The Candela installation at the V&A was created by a team consisting of product designer Felix de Pass, graphic designer Michael Montgomery and ceramist Ian McIntyre, commissioned by Italian watch brand Officine Panerai.
The rotating wheel is suspended off the ground and moves constantly in a clockwise direction, powered by a motor.
Its surface is made from superluminova, the material that makes watch faces luminesce.
Over 700 LEDs housed in a vertical element in front of the wheel charge the superluminova to make it glow.
As the wheel spins, the glowing sections fade gradually until they return to the charging point.
The LEDs are programmed to switch on and off at various times, creating different patterns that slowly spread across the disk.
The luminous effect is made more effective by the location; the gallery is one of the museum's darkest spaces due to the light sensitivity of the textiles. "It's a very quite, peaceful space," Montgomery told Dezeen.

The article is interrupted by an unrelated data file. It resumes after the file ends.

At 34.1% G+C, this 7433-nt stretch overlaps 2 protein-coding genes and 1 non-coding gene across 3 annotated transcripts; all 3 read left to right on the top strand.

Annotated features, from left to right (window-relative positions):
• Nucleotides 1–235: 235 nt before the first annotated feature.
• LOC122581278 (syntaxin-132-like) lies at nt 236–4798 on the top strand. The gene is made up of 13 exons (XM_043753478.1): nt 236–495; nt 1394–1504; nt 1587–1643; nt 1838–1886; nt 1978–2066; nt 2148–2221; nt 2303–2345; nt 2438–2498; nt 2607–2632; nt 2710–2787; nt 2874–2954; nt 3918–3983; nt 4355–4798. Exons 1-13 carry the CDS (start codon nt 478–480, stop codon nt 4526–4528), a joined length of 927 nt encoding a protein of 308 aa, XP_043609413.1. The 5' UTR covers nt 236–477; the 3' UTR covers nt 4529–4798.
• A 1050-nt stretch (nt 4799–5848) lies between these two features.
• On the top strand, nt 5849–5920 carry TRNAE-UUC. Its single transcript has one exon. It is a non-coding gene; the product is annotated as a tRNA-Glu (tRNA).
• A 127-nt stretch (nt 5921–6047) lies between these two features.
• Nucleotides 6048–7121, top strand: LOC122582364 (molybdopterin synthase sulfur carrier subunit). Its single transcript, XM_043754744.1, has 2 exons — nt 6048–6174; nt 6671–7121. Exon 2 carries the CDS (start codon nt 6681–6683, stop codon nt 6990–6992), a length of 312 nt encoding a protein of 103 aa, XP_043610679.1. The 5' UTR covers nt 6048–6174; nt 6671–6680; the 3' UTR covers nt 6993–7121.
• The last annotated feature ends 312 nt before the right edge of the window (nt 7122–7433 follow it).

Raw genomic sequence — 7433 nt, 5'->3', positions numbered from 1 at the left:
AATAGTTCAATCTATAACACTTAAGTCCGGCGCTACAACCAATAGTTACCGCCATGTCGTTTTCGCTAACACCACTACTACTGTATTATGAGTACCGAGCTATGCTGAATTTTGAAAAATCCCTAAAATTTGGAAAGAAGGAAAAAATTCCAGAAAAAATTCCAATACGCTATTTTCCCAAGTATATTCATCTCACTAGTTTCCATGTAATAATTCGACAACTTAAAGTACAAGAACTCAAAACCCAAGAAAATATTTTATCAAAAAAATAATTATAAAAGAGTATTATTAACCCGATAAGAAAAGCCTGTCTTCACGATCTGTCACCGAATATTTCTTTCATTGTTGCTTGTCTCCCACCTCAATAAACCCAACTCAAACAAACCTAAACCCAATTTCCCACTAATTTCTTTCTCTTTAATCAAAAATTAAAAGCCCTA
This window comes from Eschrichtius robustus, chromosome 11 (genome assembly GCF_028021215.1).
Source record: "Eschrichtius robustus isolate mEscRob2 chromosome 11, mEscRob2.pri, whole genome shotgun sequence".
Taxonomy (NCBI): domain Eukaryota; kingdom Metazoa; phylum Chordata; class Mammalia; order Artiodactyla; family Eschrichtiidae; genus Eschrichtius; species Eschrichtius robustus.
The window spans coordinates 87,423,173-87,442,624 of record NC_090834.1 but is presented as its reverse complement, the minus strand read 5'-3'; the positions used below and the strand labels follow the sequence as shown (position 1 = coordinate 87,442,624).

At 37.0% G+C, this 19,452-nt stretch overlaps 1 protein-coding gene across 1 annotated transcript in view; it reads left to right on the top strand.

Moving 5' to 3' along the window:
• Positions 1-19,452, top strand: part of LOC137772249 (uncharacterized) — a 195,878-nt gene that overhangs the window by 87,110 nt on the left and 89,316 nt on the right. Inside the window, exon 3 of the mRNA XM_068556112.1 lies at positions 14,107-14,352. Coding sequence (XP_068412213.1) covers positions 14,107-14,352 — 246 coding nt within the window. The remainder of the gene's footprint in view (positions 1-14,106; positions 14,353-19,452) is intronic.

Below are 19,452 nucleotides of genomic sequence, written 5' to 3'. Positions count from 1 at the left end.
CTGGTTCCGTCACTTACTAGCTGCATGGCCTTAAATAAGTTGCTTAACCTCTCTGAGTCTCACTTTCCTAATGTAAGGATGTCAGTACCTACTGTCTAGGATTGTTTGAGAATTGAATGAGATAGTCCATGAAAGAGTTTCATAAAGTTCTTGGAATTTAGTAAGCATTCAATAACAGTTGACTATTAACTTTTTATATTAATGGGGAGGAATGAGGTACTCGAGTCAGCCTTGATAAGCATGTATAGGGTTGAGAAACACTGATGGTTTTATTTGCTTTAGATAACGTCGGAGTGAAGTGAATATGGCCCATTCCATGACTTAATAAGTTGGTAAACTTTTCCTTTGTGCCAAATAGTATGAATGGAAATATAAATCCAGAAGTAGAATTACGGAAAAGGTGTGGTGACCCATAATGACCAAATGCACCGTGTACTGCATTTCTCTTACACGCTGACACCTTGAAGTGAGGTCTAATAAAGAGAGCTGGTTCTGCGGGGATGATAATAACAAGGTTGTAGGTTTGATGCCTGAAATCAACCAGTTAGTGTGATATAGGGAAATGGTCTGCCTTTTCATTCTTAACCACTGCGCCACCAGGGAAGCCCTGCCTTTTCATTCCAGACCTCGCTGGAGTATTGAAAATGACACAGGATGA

The motor is hidden within the structure, which sits in the middle of the gallery and was created to be viewed from all angles.
"The design of the back is just as important as what happens on the front," said Montgomery. "We spent a long time detailing how we could make the machine look and feel like a designed object."
A metal stand supports the vertical disk, designed to be as simple as possible.
"To create this wheel we knew it had to be a fairly mechanical object, but we didn't want that aesthetic to take over," said Montgomery. "The technology doesn't get in the way."
Photography is by Ed Reeve.